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Prayer for the week

by
05 October 2012

Fleur Dorrell commends a famous psalm about hope

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Prayer for the week

Out of the depths I cry to you,
O Lord; Lord, hear my voice.
Let your ears be attentive to my voice in supplication.
If you, O Lord, mark iniquities, Lord, who can stand?
But with you is forgiveness, that you may be revered.
I trust in the Lord; my soul trusts in His word.
My soul waits for the Lord more than sentinels wait for the dawn.
More than sentinels wait for the dawn, let Israel wait for the Lord,
For with the Lord is kindness and with him is plenteous redemption;
And he will redeem Israel from all their iniquities. 

 Psalm 130, De Profundis

THIS psalm speaks of God's offer of forgiveness through grace, quite separate from our need to earn it. It is known as De Profundis, from the Latin for the first four words, and has been set to music by numerous composers including Bach, Handel, Mozart, Mendelssohn, and, in our time, Rutter; it has also inspired many writers, including C. S. Lewis, Christina Rossetti, and Oscar Wilde.

The psalm follows a formula of lament, confession of sin, waiting for the Lord, and confidence in redemption. It is penitential, starting at the lowest depths of despair and progressing steadily upwards until, at the end, there is a sense of encouragement and complete trust in God. It is known as a "song of ascents", the title given to Psalms 120 to 134 because their verses climb from the abyss of depression to the high ground of hope.

The author pleads his case not only before Yahweh, but also before Israel. The psalm switches from talking to Yahweh to talking about Yahweh to talking to Israel about waiting for redemption from Yahweh. We move from a personal to a collective response.

The Psalmist starts by crying out from "the depths", which could be a reference to the sea. For ancient Israelites, the sea symbolised mystery, terror, and death, because it could not be mastered by humanity. The Psalmist uses this metaphor to suggest that he is overwhelmed by his problems, as if he were drowning. The depths in which he suffers have separated him from his God, causing him to cry out from rejection and loneliness.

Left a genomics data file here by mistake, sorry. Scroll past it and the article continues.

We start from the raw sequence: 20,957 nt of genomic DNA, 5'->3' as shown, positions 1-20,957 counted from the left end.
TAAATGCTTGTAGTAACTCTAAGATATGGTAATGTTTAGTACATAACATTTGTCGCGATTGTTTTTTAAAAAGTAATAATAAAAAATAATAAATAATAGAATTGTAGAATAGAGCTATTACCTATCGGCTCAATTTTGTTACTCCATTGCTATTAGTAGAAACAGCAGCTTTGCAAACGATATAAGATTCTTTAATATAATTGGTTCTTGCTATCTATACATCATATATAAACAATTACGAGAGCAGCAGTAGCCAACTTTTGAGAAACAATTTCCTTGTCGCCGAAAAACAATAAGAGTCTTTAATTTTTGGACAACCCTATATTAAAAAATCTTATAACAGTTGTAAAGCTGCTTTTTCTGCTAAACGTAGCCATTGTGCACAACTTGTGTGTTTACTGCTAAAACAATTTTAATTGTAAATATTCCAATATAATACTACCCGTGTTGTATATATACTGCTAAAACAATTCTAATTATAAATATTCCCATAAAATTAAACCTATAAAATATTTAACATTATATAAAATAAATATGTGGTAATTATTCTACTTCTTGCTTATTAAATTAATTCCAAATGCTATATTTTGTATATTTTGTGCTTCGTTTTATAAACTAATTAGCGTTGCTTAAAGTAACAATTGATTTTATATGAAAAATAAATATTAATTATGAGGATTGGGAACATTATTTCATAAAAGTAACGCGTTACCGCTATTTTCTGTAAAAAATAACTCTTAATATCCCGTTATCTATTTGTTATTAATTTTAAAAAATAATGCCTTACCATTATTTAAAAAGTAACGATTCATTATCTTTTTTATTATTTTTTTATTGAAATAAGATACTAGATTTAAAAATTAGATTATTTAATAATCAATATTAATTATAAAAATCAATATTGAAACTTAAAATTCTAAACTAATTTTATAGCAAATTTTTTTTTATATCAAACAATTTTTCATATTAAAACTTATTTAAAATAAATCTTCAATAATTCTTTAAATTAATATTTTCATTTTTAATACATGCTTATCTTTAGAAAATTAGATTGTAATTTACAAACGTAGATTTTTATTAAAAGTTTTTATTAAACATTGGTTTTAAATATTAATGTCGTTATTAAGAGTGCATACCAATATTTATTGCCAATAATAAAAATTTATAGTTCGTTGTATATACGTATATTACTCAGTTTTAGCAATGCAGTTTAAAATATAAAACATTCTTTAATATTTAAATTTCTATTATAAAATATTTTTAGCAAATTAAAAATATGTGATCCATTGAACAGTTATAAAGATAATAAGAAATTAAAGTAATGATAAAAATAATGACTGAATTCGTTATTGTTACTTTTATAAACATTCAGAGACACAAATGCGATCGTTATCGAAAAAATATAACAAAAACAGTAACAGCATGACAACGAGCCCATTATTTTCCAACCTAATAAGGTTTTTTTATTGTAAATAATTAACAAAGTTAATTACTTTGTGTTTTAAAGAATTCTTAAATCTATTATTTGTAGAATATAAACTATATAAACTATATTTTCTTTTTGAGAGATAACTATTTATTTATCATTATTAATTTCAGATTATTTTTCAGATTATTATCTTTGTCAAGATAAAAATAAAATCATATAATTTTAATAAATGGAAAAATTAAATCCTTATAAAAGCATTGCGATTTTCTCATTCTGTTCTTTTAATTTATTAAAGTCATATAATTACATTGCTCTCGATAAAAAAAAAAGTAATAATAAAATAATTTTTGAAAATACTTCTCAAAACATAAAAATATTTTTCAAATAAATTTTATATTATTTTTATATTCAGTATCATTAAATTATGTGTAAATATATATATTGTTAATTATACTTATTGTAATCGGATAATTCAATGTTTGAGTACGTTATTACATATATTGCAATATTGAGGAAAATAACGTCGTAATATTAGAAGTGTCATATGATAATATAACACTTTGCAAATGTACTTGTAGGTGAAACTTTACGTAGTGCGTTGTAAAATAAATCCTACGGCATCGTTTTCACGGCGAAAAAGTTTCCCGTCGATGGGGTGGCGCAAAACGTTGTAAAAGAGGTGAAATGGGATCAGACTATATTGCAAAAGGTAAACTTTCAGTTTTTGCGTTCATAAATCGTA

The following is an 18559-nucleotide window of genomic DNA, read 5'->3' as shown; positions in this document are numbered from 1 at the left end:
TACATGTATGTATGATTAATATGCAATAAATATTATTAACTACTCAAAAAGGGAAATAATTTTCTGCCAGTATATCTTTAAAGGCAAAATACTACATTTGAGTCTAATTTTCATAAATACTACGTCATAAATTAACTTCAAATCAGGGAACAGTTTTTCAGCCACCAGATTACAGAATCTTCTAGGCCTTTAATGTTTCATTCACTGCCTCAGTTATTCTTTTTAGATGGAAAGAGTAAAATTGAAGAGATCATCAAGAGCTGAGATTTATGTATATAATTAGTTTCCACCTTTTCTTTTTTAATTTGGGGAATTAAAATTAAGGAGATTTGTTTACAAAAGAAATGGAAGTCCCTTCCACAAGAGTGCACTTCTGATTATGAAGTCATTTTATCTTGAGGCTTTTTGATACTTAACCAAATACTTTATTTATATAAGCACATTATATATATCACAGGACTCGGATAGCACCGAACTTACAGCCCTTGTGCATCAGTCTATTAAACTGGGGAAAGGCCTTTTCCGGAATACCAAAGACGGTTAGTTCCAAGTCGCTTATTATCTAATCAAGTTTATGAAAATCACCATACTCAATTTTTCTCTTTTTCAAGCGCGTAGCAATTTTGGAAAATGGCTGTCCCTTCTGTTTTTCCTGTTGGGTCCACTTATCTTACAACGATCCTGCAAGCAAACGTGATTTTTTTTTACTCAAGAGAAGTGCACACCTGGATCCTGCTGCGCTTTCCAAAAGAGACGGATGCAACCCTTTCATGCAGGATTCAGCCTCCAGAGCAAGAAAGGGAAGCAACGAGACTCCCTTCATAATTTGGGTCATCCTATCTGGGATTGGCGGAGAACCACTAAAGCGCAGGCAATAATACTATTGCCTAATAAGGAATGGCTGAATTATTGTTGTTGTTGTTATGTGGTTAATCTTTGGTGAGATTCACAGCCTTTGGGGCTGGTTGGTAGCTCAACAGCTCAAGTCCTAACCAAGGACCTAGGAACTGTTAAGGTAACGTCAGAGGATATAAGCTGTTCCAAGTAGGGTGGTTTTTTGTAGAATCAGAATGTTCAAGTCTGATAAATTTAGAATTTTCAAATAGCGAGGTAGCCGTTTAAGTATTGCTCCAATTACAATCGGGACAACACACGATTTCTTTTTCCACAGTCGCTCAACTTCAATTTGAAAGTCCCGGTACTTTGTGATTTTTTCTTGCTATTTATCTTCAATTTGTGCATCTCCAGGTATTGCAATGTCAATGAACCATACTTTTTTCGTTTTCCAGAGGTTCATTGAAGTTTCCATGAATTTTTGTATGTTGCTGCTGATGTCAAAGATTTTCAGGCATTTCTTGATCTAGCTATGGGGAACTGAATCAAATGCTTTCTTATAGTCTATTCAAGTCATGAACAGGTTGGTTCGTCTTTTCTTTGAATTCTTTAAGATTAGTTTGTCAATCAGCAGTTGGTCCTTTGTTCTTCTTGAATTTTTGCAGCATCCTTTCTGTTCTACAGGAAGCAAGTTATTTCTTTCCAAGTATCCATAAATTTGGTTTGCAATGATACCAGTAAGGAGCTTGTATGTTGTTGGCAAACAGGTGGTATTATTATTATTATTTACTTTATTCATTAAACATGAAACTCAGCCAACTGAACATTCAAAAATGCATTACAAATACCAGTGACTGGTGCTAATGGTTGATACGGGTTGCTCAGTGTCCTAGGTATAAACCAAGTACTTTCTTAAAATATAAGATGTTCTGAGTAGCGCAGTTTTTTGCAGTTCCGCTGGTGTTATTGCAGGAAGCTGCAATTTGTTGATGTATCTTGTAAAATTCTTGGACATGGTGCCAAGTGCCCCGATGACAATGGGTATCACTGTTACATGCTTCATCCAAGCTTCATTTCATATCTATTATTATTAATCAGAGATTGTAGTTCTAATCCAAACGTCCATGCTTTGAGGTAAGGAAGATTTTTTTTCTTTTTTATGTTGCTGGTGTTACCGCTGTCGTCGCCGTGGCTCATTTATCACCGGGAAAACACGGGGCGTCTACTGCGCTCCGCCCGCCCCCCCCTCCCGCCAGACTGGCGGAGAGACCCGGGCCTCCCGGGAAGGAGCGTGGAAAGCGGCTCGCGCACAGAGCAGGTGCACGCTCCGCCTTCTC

This sense of alienation arouses our compassion. We feel his anguish and dependence on God. The next verse, referring to human sinfulness ("If you, O Lord, mark iniquities . . ."), is a rhetorical device. The Psalmist realises that if God were to monitor our sins, no one would be good enough to stand before him. The idea of God's recording sins is not unique to this psalm: it is found in Deuteronomy 32.34; 1 Kings 17.8; Job 7.20; and Hosea 13.12.

The real question here is what we do when we realise we are in the depths. The Psalmist urges us to wait patiently for God's help. Often, we do not wait long enough, or make proper time to be with God and listen to him. Yet this is what we have to do.

We are not waiting because God is too busy with other things and other people, but because we are not ready to be in his presence and hear him. Rather, it is God who is waiting for us. One meaning of the Hebrew word translated here as "wait" is "to bind together", like a strong rope. We have to bind ourselves together with God. We have to allow ourselves to become one with God - to reach the point where we can hardly tell where we finish and God begins.

Another interpretation of the word "depths" points towards its ultimate meaning, to indicate either space or profundity. Here, the depths of our thoughts and experiences are the depths of our sense of meaning in life. Naturally, we want answers, but the search for such answers requires listening rather than questioning. Our problem is that we often want and wait for things in the assumption that the results will be to our advantage.

We need to listen to God's quiet voice to gain a sense of his perspective and priorities. Our time is of waiting, but not waiting for more time or a different time. We wait for that which is eternal: we wait to be ready for God.

Fleur Dorrell is a former head of faith and policy at the Mothers' Union, and the author of The Promise of Christmas (BRF, 2007) and The Promise of Easter (BRF, 2010).

 

 

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